Thomas M. Disch

It was reported over the weekend that Thomas M. Disch committed suicide over the holiday weekend. I read only one of his books, Camp Concentration way back in October 2000, while sitting in a jury pool in a Hollywood courthouse. I was never called to server that day. According to my list, I wasn’t that impressed with the book (I gave it 2-stars) but that is probably a reflection of my taste and not Disch’s ability as a writer, which is well-known within the genre as being top-notch.

Nebula award recommendation!

When I got home today I had issue #221 (June 2008) of the SFWA Forum waiting for me. The Nebula Awards report is included in these issues and I always skim through that section. So I’m skimming the section on Novelettes and whose name and story should I see but my own! That’s right, there is (at this time) one recommendation for “When I Kissed the Learned Astronomer“. I think I know who the culprit is, but I have to say, wow, that’s pretty cool!

And speaking of stories, the latest issue of InterGalactic Medicine Show (issue 9) is available today. This issue has a story by davidbcoe called “Cassie’s Story“. The price of admission ($2.50) is worth it just for that story, let alone all the other good stuff in the issue. (I met David and hung out with him and Edmund Schubert at RavenCon in 2007.)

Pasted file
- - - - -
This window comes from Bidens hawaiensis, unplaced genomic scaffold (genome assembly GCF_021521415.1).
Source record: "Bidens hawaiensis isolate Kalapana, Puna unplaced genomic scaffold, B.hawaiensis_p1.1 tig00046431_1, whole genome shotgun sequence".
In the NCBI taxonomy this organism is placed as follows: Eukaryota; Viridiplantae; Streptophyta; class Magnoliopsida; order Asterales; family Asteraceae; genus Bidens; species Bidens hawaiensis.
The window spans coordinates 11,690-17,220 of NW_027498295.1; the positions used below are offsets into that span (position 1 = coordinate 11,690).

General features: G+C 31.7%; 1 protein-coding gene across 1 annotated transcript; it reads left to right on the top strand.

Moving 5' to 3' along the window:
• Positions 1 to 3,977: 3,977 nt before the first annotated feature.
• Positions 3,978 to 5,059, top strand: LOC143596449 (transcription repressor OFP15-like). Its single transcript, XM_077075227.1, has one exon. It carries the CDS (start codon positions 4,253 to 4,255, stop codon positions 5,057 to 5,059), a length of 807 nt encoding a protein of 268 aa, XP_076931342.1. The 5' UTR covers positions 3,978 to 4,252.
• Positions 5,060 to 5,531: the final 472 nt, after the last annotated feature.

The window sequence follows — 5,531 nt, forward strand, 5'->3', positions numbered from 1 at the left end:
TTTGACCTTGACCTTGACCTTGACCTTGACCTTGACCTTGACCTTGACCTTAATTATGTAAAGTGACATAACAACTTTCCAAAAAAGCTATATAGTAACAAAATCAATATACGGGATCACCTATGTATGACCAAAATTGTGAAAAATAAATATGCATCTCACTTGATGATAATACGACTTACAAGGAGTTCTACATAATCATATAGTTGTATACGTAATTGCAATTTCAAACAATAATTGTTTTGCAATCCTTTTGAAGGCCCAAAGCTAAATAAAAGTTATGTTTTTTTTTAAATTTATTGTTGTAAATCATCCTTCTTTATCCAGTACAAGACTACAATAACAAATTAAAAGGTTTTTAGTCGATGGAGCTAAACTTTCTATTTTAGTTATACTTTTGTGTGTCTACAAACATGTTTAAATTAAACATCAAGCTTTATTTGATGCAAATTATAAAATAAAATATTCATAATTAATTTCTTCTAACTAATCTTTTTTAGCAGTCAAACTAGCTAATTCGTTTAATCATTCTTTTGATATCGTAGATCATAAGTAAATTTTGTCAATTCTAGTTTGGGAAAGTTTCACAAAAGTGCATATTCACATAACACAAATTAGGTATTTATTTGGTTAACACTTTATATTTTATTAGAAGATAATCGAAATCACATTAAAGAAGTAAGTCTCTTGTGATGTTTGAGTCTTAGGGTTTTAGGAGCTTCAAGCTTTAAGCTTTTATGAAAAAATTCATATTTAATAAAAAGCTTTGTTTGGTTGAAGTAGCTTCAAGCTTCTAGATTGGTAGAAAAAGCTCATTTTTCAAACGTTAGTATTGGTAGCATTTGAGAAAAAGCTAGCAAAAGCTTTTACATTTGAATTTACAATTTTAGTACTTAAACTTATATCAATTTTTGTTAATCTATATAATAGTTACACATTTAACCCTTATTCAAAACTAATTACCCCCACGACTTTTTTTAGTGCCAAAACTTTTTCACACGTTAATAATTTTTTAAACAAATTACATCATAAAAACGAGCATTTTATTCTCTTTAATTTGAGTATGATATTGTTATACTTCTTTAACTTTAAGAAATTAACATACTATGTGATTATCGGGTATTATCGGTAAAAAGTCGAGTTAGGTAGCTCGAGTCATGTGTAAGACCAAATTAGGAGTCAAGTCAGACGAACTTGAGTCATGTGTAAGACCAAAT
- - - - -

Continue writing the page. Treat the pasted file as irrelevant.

Hugo Awards

On Saturday, I voted for the first time ever for the Hugo Awards. There are three votes which I was particularly proud to cast:

1. Best Novel: Rollback by Robert J. Sawyer.
2. Best Related Book: Breakfast in the Ruins by Barry N. Malzberg.
3. Best Editor, Short Form: Stanley Schmidt.

I was also pleased to be able to vote for shsilver as Best Fan Writer and Argentus as Best Fanzine.

Science fiction in the mail

When I got home from work this even, I had science fiction in the mail. It seems just about every print science fiction magazine I subscribe to was delivered today:

  • The Bulletin, Spring 2008 (for my non-SF friends, this is the magazine of the Science Fiction and Fantasy Writers of America)
  • ANALOG, September 2008
  • ASIMOV’S, August 2008
  • F&SF, July 2008

I think this is the first time that all 4 magazines have arrived on the same day.

Locus Awards Poll

Today is the last day to vote for the Locus Poll & Survey. I voted yesterday. I had the opportunity to vote for joe_haldeman‘s novel, The Accidental Time Machine for Best SF Novel. I voted for Kris Rusch’s novella, “Recovering Apollo 8” and Connie Willis’ “All Seated on the Ground” for Best Novellas. I was particularly pleased to vote for shunn‘s “Not of This Fold” for Best Novelette, and for his “Objective Impermeability in a Closed System” for Best Short Story.

For Best Magazine, I voted for ANALOG at the top (they have had some terrific serials recently) followed by ASIMOV’S and F&SF. Best editor I voted for Stan Schmidt at the top, followed by a write-in vote for Edmund Schubert, editor of InterGalactic Medicine Show, and then Sheila Williams and ellen_datlow.